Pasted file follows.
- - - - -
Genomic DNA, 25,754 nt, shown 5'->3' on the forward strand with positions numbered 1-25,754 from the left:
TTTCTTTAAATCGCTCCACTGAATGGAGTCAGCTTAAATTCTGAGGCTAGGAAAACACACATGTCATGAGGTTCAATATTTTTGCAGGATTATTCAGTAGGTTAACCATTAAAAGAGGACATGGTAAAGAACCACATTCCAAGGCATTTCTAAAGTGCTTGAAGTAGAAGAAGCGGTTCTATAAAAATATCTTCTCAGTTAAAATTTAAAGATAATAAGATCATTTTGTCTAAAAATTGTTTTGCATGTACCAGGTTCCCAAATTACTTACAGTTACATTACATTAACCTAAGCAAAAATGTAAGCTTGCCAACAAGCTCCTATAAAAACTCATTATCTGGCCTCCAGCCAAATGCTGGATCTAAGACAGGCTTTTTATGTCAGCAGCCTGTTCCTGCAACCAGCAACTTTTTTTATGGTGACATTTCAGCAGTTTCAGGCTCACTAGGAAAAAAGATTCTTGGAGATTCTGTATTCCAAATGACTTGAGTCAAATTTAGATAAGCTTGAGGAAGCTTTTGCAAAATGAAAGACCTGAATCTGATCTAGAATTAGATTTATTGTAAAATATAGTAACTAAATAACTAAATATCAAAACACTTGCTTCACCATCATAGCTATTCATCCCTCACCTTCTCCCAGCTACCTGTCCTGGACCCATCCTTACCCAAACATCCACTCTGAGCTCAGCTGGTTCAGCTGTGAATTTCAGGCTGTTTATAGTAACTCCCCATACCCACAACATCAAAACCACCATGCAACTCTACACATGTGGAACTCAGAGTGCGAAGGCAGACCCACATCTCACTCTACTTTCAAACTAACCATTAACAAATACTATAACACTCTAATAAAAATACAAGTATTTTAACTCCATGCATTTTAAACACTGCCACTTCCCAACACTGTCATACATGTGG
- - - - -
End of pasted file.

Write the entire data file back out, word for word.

Genomic DNA, 25,754 nt, shown 5'->3' on the forward strand with positions numbered 1-25,754 from the left:
TTTCTTTAAATCGCTCCACTGAATGGAGTCAGCTTAAATTCTGAGGCTAGGAAAACACACATGTCATGAGGTTCAATATTTTTGCAGGATTATTCAGTAGGTTAACCATTAAAAGAGGACATGGTAAAGAACCACATTCCAAGGCATTTCTAAAGTGCTTGAAGTAGAAGAAGCGGTTCTATAAAAATATCTTCTCAGTTAAAATTTAAAGATAATAAGATCATTTTGTCTAAAAATTGTTTTGCATGTACCAGGTTCCCAAATTACTTACAGTTACATTACATTAACCTAAGCAAAAATGTAAGCTTGCCAACAAGCTCCTATAAAAACTCATTATCTGGCCTCCAGCCAAATGCTGGATCTAAGACAGGCTTTTTATGTCAGCAGCCTGTTCCTGCAACCAGCAACTTTTTTTATGGTGACATTTCAGCAGTTTCAGGCTCACTAGGAAAAAAGATTCTTGGAGATTCTGTATTCCAAATGACTTGAGTCAAATTTAGATAAGCTTGAGGAAGCTTTTGCAAAATGAAAGACCTGAATCTGATCTAGAATTAGATTTATTGTAAAATATAGTAACTAAATAACTAAATATCAAAACACTTGCTTCACCATCATAGCTATTCATCCCTCACCTTCTCCCAGCTACCTGTCCTGGACCCATCCTTACCCAAACATCCACTCTGAGCTCAGCTGGTTCAGCTGTGAATTTCAGGCTGTTTATAGTAACTCCCCATACCCACAACATCAAAACCACCATGCAACTCTACACATGTGGAACTCAGAGTGCGAAGGCAGACCCACATCTCACTCTACTTTCAAACTAACCATTAACAAATACTATAACACTCTAATAAAAATACAAGTATTTTAACTCCATGCATTTTAAACACTGCCACTTCCCAACACTGTCATACATGTGG